Rongfei Geng An Ideal University Life—works at Google, formerly at Intuit.
Having been studying in both China and the US, I experienced two different cultures and thus two different value systems. According to my experience and observation of Chinese college life, a lot of students were and are in a state of bewilderment. Once they enter college, they are no longer solely focused on the Entrance Exam and, without a plan for future directions, become lost and bewildered. Many lose their interest in studying or aspirations in life. They become apathetic about many things, such as self-realization, knowledge-seeking, or social accountability and many thus simply follow trends, doing things that they have to do, are told to do, or follow what others are doing. In this project, I explore how concepts, strategies, forms and methods of graphic design can be used to explore and to communicate questions about values to Chinese college students. This includes the values they hold and new values that they are exposed to, and will be mainly narrowed down to self-development and social responsibility. My goal is to develop their empathy and awareness for active and critical thinking, to communicate messages that have long-standing influence on them, and to empower them for a more meaningful college life, both to themselves and to others.
Myda Iamiceli 50/50: Finding Myself withing Two Cultures — Assistant Professor at University of West Georgia.
Growing up in Miami, Florida, I always felt like I did not belong. As a second-generation American, born in America with Cuban parents, I felt I was neither Cuban nor American. While in Miami, Cuba was present everyday in the home, at school, and at play. I was surrounded by people like me, but the feeling of otherness was always there. When I moved away, it became more evident because I didn’t have like people around me. I realized just how Cuban I was. As I grew older, I longed for a stronger connection to my Cuban heritage. I have looked inward to my experiences to understand what it means to have two identities, how my identities were formed, and why it is so important to me. I employed auto-ethnography and ethnographic methods to explore identity, hybridity, memories, and place. I conducted interviews with Cuban-Americans and talked about their experiences and how they perceive their identity. These interviews were very helpful in validating my feelings and brought into focus my upbringing and place. After conducting the interviews and telling my own personal stories, I realized the power of storytelling and how it can create cultural empathy. For my creative project I designed an autobiographical book describing my experiences growing up in Miami and how these experiences and the environment made me who I am, both Cuban and American. The structure of the book will be, in essence, a book within a book, where the main focus or story will be my personal narrative, but within it will be stories revealed during the interviews. As designer as author and through visual storytelling, I hope to gain understanding and acceptance, and start a dialogue about identity and what it means to be American.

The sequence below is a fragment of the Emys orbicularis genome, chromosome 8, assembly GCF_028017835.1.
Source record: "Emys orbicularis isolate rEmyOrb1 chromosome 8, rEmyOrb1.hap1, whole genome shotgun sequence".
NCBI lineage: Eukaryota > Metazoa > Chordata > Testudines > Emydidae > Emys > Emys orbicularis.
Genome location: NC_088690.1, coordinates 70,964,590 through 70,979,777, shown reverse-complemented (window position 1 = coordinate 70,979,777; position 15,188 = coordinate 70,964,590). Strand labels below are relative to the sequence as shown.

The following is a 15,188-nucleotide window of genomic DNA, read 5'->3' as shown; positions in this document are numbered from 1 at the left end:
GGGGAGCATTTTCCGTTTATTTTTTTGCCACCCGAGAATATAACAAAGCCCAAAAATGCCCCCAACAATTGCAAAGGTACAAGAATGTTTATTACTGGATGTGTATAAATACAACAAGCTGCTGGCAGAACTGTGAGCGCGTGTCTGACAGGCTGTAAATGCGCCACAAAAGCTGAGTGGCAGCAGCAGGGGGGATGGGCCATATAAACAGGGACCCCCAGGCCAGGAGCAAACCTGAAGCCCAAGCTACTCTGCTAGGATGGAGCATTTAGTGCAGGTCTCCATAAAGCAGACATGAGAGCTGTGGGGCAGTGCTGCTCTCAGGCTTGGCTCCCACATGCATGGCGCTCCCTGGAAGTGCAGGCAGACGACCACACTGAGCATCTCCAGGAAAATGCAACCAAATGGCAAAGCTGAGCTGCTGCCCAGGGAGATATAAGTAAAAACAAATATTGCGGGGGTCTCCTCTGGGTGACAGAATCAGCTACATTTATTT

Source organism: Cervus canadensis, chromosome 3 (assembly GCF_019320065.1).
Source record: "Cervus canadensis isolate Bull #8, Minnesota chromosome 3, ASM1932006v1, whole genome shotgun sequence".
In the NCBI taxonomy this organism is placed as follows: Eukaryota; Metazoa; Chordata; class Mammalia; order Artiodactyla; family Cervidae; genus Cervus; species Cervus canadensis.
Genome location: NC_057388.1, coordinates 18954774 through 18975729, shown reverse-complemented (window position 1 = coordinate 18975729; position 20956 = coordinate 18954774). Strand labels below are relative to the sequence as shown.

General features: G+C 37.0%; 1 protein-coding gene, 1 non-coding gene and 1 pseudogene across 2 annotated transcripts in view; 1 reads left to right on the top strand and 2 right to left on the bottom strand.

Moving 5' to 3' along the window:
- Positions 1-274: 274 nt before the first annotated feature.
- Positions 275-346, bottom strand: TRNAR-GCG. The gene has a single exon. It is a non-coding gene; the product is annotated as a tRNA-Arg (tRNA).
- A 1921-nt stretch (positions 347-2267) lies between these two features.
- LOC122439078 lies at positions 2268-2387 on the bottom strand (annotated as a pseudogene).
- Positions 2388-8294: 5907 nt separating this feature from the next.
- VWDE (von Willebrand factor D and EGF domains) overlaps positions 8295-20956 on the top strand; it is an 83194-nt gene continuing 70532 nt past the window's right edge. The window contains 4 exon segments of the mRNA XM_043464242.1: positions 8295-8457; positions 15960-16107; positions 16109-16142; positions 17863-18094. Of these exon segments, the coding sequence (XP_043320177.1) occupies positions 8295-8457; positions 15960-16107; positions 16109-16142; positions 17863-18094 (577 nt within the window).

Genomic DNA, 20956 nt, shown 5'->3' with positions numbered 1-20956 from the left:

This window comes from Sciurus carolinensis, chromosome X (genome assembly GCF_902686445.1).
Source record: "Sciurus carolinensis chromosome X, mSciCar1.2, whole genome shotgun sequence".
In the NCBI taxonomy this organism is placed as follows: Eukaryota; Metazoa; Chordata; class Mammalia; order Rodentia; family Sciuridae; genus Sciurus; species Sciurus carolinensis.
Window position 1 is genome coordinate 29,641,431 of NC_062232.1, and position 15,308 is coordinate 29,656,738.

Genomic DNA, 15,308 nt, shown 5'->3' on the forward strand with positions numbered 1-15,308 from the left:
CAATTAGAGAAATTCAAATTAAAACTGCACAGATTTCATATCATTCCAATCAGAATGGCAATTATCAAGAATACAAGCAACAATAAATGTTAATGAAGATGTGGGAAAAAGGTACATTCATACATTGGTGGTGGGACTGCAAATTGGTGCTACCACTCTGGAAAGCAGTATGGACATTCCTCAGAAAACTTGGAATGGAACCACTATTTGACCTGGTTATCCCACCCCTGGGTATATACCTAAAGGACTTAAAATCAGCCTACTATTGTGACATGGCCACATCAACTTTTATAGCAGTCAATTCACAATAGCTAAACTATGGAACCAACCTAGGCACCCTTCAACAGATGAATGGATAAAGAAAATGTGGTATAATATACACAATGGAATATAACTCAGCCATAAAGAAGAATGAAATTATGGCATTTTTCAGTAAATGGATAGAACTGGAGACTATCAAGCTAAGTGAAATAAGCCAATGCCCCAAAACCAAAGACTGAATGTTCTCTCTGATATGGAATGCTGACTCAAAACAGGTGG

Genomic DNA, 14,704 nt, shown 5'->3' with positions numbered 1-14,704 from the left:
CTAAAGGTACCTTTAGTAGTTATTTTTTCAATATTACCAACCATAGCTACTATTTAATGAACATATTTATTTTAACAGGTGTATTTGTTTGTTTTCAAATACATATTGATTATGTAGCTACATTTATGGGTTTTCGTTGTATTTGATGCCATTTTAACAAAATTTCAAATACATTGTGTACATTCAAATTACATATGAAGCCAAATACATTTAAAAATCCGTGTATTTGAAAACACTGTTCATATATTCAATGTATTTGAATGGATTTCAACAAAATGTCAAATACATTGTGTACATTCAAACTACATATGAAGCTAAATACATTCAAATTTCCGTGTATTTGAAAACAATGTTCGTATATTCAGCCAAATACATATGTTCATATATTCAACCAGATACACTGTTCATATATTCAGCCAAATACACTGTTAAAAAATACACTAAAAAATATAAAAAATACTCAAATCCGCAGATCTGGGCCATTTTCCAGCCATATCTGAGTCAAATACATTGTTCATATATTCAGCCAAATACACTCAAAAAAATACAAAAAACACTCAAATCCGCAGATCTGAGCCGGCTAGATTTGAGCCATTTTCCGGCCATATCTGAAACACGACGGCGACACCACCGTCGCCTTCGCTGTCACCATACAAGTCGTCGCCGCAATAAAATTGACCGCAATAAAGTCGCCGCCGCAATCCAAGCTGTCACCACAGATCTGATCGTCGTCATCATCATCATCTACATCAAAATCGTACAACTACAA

Fuer Liu Urban Genes : Embrace Local Culture in Urban Space — UX designer at IBM, Shanghai
Urban Genes, a creative project in lieu of thesis, was prompted by my observation of the endless online arguments about the many dietary habits, dialects, and customs in China. They exemplified not only people’s attachment to local culture, but exposed their concern that it would fade away, eclipsed by the rapid changes of cities in China. This is, in part, because, today, we are seeing more urban development and migration occur than ever before. City dwellers hardly have time to notice their urban spaces while they are kept constantly busy with their faster pace of living and working. Meanwhile, these changes begin to erode our rich cultural traditions and sense of local identity. In this project, I explored ways to identify signifiers of local culture in urban spaces and created a system for participants to contribute to the larger project so that they, and others, might understand, appreciate, and embrace local culture — in essence, as we begin to map urban genes.
Dandan Luo 12 x 12 — on the creative team at Apple.
In this creative project I explored the research question, “How to innovate the culture of the traditional Chinese Zodiac in the context of present Chinese society?” This question was explored in two stages: 1) formal explorations and revisions of the signs of the Chinese Zodiac using a contemporary lens, and 2) creating a new visual language to integrate the Chinese and Western Zodiac signs. This project began as a way to explore the popularity of the Western Zodiac (signs and signification) with Chinese youth, who seemed to abandon the ancient Chinese forms in favor of a system imported from the west. Although my initial interests were in cultural preservation, researches and creative activities resulted in the creation of a hybrid contemporary visual language that integrates the Chinese and Western to appeal to a popular audience of young urban Chinese people. The resulting 144 hybrid symbol system, known as 12X12, are applied to artifacts of daily life to foster national confidence, self-identification, and the joy of the everyday in modern China.